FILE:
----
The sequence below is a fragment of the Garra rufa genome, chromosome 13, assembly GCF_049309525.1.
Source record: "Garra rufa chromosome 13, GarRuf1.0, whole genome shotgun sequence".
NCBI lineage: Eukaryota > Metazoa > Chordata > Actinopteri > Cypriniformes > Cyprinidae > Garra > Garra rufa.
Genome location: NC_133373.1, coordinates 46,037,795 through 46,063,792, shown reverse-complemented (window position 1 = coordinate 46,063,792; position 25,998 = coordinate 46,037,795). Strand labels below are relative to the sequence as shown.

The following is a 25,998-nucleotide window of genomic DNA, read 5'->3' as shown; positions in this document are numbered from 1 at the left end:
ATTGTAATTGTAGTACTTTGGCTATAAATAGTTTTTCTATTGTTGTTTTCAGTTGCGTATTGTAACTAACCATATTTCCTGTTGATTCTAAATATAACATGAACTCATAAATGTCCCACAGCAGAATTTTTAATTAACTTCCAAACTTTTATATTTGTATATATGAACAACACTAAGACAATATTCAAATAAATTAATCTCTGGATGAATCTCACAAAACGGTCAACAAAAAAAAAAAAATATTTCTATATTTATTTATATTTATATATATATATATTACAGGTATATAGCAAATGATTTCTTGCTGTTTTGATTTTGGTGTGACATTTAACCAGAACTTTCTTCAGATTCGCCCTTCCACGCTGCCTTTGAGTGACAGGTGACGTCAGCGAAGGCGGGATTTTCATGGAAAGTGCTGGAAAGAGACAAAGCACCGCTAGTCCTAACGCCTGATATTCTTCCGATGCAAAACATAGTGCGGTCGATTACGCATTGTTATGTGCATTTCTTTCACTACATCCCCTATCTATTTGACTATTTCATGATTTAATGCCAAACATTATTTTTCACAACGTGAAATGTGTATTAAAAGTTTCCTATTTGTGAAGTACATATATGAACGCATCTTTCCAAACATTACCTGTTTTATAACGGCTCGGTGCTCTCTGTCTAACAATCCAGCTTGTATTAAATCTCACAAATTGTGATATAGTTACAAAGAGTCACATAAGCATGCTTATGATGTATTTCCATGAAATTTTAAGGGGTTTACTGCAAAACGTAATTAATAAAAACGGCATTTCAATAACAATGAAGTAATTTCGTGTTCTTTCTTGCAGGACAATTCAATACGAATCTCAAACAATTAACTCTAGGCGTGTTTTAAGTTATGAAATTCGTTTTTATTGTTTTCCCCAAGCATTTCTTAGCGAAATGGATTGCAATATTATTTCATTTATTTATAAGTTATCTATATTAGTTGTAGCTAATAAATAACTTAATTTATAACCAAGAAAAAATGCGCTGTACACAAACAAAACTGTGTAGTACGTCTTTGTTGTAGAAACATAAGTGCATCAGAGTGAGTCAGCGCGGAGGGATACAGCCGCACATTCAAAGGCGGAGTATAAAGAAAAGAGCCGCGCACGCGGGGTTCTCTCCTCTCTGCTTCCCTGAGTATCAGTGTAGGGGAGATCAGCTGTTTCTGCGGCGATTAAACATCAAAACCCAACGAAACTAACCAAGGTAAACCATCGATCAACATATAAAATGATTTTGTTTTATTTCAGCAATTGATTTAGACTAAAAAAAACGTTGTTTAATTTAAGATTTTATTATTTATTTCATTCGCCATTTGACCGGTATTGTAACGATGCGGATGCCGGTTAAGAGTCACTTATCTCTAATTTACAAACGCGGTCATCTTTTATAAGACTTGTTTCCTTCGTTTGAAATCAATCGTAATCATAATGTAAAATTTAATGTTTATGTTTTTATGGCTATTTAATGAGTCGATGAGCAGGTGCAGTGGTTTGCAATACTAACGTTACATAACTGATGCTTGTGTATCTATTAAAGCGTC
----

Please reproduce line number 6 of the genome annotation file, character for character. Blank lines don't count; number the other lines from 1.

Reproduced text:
ATTGTAATTGTAGTACTTTGGCTATAAATAGTTTTTCTATTGTTGTTTTCAGTTGCGTATTGTAACTAACCATATTTCCTGTTGATTCTAAATATAACATGAACTCATAAATGTCCCACAGCAGAATTTTTAATTAACTTCCAAACTTTTATATTTGTATATATGAACAACACTAAGACAATATTCAAATAAATTAATCTCTGGATGAATCTCACAAAACGGTCAACAAAAAAAAAAAAATATTTCTATATTTATTTATATTTATATATATATATATTACAGGTATATAGCAAATGATTTCTTGCTGTTTTGATTTTGGTGTGACATTTAACCAGAACTTTCTTCAGATTCGCCCTTCCACGCTGCCTTTGAGTGACAGGTGACGTCAGCGAAGGCGGGATTTTCATGGAAAGTGCTGGAAAGAGACAAAGCACCGCTAGTCCTAACGCCTGATATTCTTCCGATGCAAAACATAGTGCGGTCGATTACGCATTGTTATGTGCATTTCTTTCACTACATCCCCTATCTATTTGACTATTTCATGATTTAATGCCAAACATTATTTTTCACAACGTGAAATGTGTATTAAAAGTTTCCTATTTGTGAAGTACATATATGAACGCATCTTTCCAAACATTACCTGTTTTATAACGGCTCGGTGCTCTCTGTCTAACAATCCAGCTTGTATTAAATCTCACAAATTGTGATATAGTTACAAAGAGTCACATAAGCATGCTTATGATGTATTTCCATGAAATTTTAAGGGGTTTACTGCAAAACGTAATTAATAAAAACGGCATTTCAATAACAATGAAGTAATTTCGTGTTCTTTCTTGCAGGACAATTCAATACGAATCTCAAACAATTAACTCTAGGCGTGTTTTAAGTTATGAAATTCGTTTTTATTGTTTTCCCCAAGCATTTCTTAGCGAAATGGATTGCAATATTATTTCATTTATTTATAAGTTATCTATATTAGTTGTAGCTAATAAATAACTTAATTTATAACCAAGAAAAAATGCGCTGTACACAAACAAAACTGTGTAGTACGTCTTTGTTGTAGAAACATAAGTGCATCAGAGTGAGTCAGCGCGGAGGGATACAGCCGCACATTCAAAGGCGGAGTATAAAGAAAAGAGCCGCGCACGCGGGGTTCTCTCCTCTCTGCTTCCCTGAGTATCAGTGTAGGGGAGATCAGCTGTTTCTGCGGCGATTAAACATCAAAACCCAACGAAACTAACCAAGGTAAACCATCGATCAACATATAAAATGATTTTGTTTTATTTCAGCAATTGATTTAGACTAAAAAAAACGTTGTTTAATTTAAGATTTTATTATTTATTTCATTCGCCATTTGACCGGTATTGTAACGATGCGGATGCCGGTTAAGAGTCACTTATCTCTAATTTACAAACGCGGTCATCTTTTATAAGACTTGTTTCCTTCGTTTGAAATCAATCGTAATCATAATGTAAAATTTAATGTTTATGTTTTTATGGCTATTTAATGAGTCGATGAGCAGGTGCAGTGGTTTGCAATACTAACGTTACATAACTGATGCTTGTGTATCTATTAAAGCGTC